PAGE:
Creative activity stimulation in hypnosis.

    I'd like to crown this chapter devoted to the pictorial form of CPW's self-express with a concise review of V.S. Rottenberg's publication in the "Psychological journal" (volume 6, 2, 1985). It runs:
    "Scientists' special interest is being aroused recently by psychotherapist V.L. Raikov's experiments aimed at the creative activity stimulation in hypnosis... The researcher suggested to his patients that they had become "artistic personalities" in one or another art province...
    Having received a suggestion bearing, for instance, such content: "you are the painter Repin", patients (originally far from artistic bent) produced in a hypnotic trance pieces of art that were at the least quite professionally done. <...> As contrasted to an actor's play, such patients' behaviour in a great artist's "image" displays a much deeper knowledge of this artist than the patient's formal, i.e. conscious memory may contain. If an actor playing this or that man of genius renders but typical features of the latter's outward appearance, those mesmerised produce real pieces of art - musical, poetical, pictorial, etc. - transcending decisively all possible abilities of their ordinary state"
.
    Before establishing the origin of the artistic gifts emerging in a hypnosis (in people showing no sign of such abilities in their usual condition) I would like to say a few words on hypnosis as such. Its nature is far from clear for the present-day science. But the state of those mesmerised bears a strong resemblance of that of people associating with "humanoids", or "the Absolute cosmic mind", or whatever else CPW might pretend to be. Such people as well find their tongue involuntary uttering things quite foreign to them. They might very often prove perfectly ignorant of their spontaneous lectures' subjects; sometimes their very voice becomes unrecognisable. All this is evidence of CPW's ability to influence the man's higher cortical centres, innervating the articulation organs so as to pronounce the desired texts. The same is likely to take place in a hypnotic trance, a very illustrative instance of which I cite below.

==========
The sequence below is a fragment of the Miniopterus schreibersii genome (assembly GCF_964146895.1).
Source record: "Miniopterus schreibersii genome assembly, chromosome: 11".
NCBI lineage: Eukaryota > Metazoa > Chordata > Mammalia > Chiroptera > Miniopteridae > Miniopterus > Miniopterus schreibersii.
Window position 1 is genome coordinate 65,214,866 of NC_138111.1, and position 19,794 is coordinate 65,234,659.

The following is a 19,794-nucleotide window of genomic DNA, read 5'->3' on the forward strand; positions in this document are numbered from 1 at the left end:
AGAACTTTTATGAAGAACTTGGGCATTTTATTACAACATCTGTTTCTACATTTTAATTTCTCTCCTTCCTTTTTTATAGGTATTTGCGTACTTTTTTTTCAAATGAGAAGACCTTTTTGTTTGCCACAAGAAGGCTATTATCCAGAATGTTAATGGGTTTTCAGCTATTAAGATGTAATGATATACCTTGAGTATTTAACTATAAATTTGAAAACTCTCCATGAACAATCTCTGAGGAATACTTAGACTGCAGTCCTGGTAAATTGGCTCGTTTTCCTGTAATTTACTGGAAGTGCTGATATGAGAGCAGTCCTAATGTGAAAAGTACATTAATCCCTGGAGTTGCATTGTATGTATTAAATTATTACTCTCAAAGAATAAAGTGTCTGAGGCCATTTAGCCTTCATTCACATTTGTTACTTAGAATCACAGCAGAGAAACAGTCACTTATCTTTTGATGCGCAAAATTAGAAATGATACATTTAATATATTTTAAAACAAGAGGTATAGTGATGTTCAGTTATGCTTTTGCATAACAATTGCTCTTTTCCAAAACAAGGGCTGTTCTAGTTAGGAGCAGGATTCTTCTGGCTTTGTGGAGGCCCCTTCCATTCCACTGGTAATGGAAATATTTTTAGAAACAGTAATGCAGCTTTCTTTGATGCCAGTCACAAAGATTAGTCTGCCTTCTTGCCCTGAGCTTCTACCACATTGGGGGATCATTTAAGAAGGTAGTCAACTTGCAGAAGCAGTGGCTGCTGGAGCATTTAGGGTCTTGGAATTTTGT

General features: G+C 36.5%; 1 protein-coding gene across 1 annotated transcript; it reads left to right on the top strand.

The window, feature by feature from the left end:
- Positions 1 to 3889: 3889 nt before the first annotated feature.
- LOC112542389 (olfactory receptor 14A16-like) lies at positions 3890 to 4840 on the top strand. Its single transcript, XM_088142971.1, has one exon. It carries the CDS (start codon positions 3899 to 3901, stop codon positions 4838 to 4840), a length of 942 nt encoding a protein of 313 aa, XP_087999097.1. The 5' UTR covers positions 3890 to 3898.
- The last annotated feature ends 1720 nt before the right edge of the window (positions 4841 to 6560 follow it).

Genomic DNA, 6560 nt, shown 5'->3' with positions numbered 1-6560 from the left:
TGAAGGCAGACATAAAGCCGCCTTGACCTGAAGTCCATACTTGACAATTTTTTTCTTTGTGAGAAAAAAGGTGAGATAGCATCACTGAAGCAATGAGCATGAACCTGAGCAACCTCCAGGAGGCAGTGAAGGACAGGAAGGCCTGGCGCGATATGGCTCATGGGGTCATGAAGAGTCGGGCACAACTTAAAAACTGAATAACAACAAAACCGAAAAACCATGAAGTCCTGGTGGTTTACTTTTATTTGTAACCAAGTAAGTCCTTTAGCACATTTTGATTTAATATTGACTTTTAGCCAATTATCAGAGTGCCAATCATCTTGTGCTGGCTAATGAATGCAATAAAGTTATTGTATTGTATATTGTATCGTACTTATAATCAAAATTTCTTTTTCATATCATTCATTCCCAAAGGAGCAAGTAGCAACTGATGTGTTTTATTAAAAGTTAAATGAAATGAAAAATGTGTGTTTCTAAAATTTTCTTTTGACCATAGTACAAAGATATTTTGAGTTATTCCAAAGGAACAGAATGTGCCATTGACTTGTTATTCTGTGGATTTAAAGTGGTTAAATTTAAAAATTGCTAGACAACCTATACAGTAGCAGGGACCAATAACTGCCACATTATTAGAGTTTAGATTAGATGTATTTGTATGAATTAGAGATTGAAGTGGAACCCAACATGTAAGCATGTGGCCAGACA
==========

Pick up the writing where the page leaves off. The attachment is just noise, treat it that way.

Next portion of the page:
Imagine: the Soviet educational institute in the middle of the 70s. A hypnotist gives a performance in a student club. Two young first-year-students, gentle, bashful girls, are asked to mount the stage. Having driven them to a hypnotic trance the mesmerist addresses each: "You are the plumber Kolya", "And you are the plumber Vasya".
    What followed baffles all description! The students roared with laughter hearing the hoarse male Kolya's voice excelling in murderous billingsgate. His sottish friend Vasya answered in no less skilled foul language and with such a boorish tone that the spectators nearly fell from their chairs laughing. It should be mentioned that it was not at all customary at the time to use swear words in public performances, even of satirical kind. All that was aggravated by the fact that the unimaginable obscenities were pouring out of the tender lips of two innocent girls. They were lucky enough to remember nothing of what they had just been uttering - otherwise they wouldn't have endured the shame.
    The above case (as a great number of described cases of hypnotism) has very much in common with the picture of CPW's influencing their mediums when the latter are forced to utter things foreign to their mind (higher psychic automatism as described in Russia by V.Kandinsky in 1885 and in France by G.Clerambo in 1927). A great many psychiatrists (V. Kandinsky, A.L. Epstein, A.A. Perelman, A.A. Megrabian, A.V. Snezhnevsky, M.I. Rybalsky, G. Clerambo, A. Klod, K. Jaspers, M. Reisfeld, P. Hero and others) point to an important component of all such cases: an acute feeling of foreign influence coming from another personality. V.M. Bekhterev speaks of an analogous sensation in patients after a hypnotic trance, calling it "the hypnotic spell delusion" (1905), whereas S.D. Velichko calls it "the hypnotic influence delusion" (1912). The very context of their investigation together with the ruling at their time in scientific thought materialistic outlook prevented them from seeing here a real outward influence based on the ability of the creatures from parallel superfine world to innervate the human central nervous system.
    I consider hypnosis as one of the initiation methods, that is one of the ways to open up a person for establishing a contact with the creatures of parallel world. It is likely to be the CPW who control through the central nervous system behaviour of those mesmerised, their consciousness being "switched off". Most of the striking phenomena filling spectators with enthusiasm are simply due to this. In the above case it seems rather obvious.

Previous page   @   Go to contents of the book   @   Next page

Rambler's Top100         - www.logoSlovo.RU